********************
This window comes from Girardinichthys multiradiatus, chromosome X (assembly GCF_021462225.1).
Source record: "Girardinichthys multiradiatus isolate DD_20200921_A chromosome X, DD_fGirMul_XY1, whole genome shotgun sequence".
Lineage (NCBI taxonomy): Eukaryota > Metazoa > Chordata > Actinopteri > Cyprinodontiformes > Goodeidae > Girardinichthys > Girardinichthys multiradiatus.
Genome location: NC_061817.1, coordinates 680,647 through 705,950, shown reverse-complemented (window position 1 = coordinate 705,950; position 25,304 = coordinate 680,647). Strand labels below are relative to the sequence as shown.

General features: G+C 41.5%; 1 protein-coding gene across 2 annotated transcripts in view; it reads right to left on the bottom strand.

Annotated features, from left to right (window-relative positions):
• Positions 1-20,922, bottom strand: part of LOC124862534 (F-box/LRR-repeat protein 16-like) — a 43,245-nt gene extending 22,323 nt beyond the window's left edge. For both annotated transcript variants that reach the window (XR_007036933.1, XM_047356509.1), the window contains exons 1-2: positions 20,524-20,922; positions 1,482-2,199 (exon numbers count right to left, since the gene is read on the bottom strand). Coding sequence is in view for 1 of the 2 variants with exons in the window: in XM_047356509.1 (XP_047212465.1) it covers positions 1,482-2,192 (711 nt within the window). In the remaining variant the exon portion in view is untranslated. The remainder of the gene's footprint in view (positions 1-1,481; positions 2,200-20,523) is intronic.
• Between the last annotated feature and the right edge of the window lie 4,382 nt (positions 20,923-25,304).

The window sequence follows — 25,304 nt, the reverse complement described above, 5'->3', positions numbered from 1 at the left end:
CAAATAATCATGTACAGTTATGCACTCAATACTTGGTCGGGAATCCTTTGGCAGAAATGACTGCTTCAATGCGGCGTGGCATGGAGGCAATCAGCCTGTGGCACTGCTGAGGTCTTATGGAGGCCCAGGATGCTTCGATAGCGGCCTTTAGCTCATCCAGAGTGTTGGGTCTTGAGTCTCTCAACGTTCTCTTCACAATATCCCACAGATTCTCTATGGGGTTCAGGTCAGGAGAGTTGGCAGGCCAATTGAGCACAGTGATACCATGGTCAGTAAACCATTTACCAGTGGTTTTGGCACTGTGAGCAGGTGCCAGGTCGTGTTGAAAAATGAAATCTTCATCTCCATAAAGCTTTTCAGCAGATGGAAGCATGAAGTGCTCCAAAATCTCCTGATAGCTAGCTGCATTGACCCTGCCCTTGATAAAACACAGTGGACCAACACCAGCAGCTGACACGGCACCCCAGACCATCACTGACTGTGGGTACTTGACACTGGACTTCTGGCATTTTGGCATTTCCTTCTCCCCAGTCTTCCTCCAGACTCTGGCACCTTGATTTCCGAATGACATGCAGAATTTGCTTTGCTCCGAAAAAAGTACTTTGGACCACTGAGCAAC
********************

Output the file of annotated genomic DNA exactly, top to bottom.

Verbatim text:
This window comes from Girardinichthys multiradiatus, chromosome X (assembly GCF_021462225.1).
Source record: "Girardinichthys multiradiatus isolate DD_20200921_A chromosome X, DD_fGirMul_XY1, whole genome shotgun sequence".
Lineage (NCBI taxonomy): Eukaryota > Metazoa > Chordata > Actinopteri > Cyprinodontiformes > Goodeidae > Girardinichthys > Girardinichthys multiradiatus.
Genome location: NC_061817.1, coordinates 680,647 through 705,950, shown reverse-complemented (window position 1 = coordinate 705,950; position 25,304 = coordinate 680,647). Strand labels below are relative to the sequence as shown.

General features: G+C 41.5%; 1 protein-coding gene across 2 annotated transcripts in view; it reads right to left on the bottom strand.

Annotated features, from left to right (window-relative positions):
• Positions 1-20,922, bottom strand: part of LOC124862534 (F-box/LRR-repeat protein 16-like) — a 43,245-nt gene extending 22,323 nt beyond the window's left edge. For both annotated transcript variants that reach the window (XR_007036933.1, XM_047356509.1), the window contains exons 1-2: positions 20,524-20,922; positions 1,482-2,199 (exon numbers count right to left, since the gene is read on the bottom strand). Coding sequence is in view for 1 of the 2 variants with exons in the window: in XM_047356509.1 (XP_047212465.1) it covers positions 1,482-2,192 (711 nt within the window). In the remaining variant the exon portion in view is untranslated. The remainder of the gene's footprint in view (positions 1-1,481; positions 2,200-20,523) is intronic.
• Between the last annotated feature and the right edge of the window lie 4,382 nt (positions 20,923-25,304).

The window sequence follows — 25,304 nt, the reverse complement described above, 5'->3', positions numbered from 1 at the left end:
CAAATAATCATGTACAGTTATGCACTCAATACTTGGTCGGGAATCCTTTGGCAGAAATGACTGCTTCAATGCGGCGTGGCATGGAGGCAATCAGCCTGTGGCACTGCTGAGGTCTTATGGAGGCCCAGGATGCTTCGATAGCGGCCTTTAGCTCATCCAGAGTGTTGGGTCTTGAGTCTCTCAACGTTCTCTTCACAATATCCCACAGATTCTCTATGGGGTTCAGGTCAGGAGAGTTGGCAGGCCAATTGAGCACAGTGATACCATGGTCAGTAAACCATTTACCAGTGGTTTTGGCACTGTGAGCAGGTGCCAGGTCGTGTTGAAAAATGAAATCTTCATCTCCATAAAGCTTTTCAGCAGATGGAAGCATGAAGTGCTCCAAAATCTCCTGATAGCTAGCTGCATTGACCCTGCCCTTGATAAAACACAGTGGACCAACACCAGCAGCTGACACGGCACCCCAGACCATCACTGACTGTGGGTACTTGACACTGGACTTCTGGCATTTTGGCATTTCCTTCTCCCCAGTCTTCCTCCAGACTCTGGCACCTTGATTTCCGAATGACATGCAGAATTTGCTTTGCTCCGAAAAAAGTACTTTGGACCACTGAGCAAC